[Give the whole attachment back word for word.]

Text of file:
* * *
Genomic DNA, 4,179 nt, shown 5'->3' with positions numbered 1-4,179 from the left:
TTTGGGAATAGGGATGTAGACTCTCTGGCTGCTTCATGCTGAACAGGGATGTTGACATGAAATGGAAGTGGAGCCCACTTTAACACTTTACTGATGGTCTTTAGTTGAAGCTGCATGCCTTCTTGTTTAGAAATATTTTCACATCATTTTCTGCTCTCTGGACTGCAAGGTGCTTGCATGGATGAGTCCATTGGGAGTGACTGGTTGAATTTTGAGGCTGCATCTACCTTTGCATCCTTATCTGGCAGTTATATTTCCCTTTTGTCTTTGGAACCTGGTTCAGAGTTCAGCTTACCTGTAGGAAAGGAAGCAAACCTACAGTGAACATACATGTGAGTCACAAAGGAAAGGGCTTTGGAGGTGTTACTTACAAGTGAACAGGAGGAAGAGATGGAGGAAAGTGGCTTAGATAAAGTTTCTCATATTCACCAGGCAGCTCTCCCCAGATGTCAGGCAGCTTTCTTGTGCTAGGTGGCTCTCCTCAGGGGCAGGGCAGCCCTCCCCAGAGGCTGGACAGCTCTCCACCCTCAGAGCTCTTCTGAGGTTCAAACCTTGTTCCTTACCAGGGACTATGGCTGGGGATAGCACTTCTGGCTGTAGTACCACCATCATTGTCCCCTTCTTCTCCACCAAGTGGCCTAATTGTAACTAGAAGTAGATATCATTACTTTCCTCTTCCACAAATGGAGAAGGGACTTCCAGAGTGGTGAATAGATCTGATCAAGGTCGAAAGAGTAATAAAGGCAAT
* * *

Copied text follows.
Genomic DNA, 4,179 nt, shown 5'->3' with positions numbered 1-4,179 from the left:
TTTGGGAATAGGGATGTAGACTCTCTGGCTGCTTCATGCTGAACAGGGATGTTGACATGAAATGGAAGTGGAGCCCACTTTAACACTTTACTGATGGTCTTTAGTTGAAGCTGCATGCCTTCTTGTTTAGAAATATTTTCACATCATTTTCTGCTCTCTGGACTGCAAGGTGCTTGCATGGATGAGTCCATTGGGAGTGACTGGTTGAATTTTGAGGCTGCATCTACCTTTGCATCCTTATCTGGCAGTTATATTTCCCTTTTGTCTTTGGAACCTGGTTCAGAGTTCAGCTTACCTGTAGGAAAGGAAGCAAACCTACAGTGAACATACATGTGAGTCACAAAGGAAAGGGCTTTGGAGGTGTTACTTACAAGTGAACAGGAGGAAGAGATGGAGGAAAGTGGCTTAGATAAAGTTTCTCATATTCACCAGGCAGCTCTCCCCAGATGTCAGGCAGCTTTCTTGTGCTAGGTGGCTCTCCTCAGGGGCAGGGCAGCCCTCCCCAGAGGCTGGACAGCTCTCCACCCTCAGAGCTCTTCTGAGGTTCAAACCTTGTTCCTTACCAGGGACTATGGCTGGGGATAGCACTTCTGGCTGTAGTACCACCATCATTGTCCCCTTCTTCTCCACCAAGTGGCCTAATTGTAACTAGAAGTAGATATCATTACTTTCCTCTTCCACAAATGGAGAAGGGACTTCCAGAGTGGTGAATAGATCTGATCAAGGTCGAAAGAGTAATAAAGGCAAT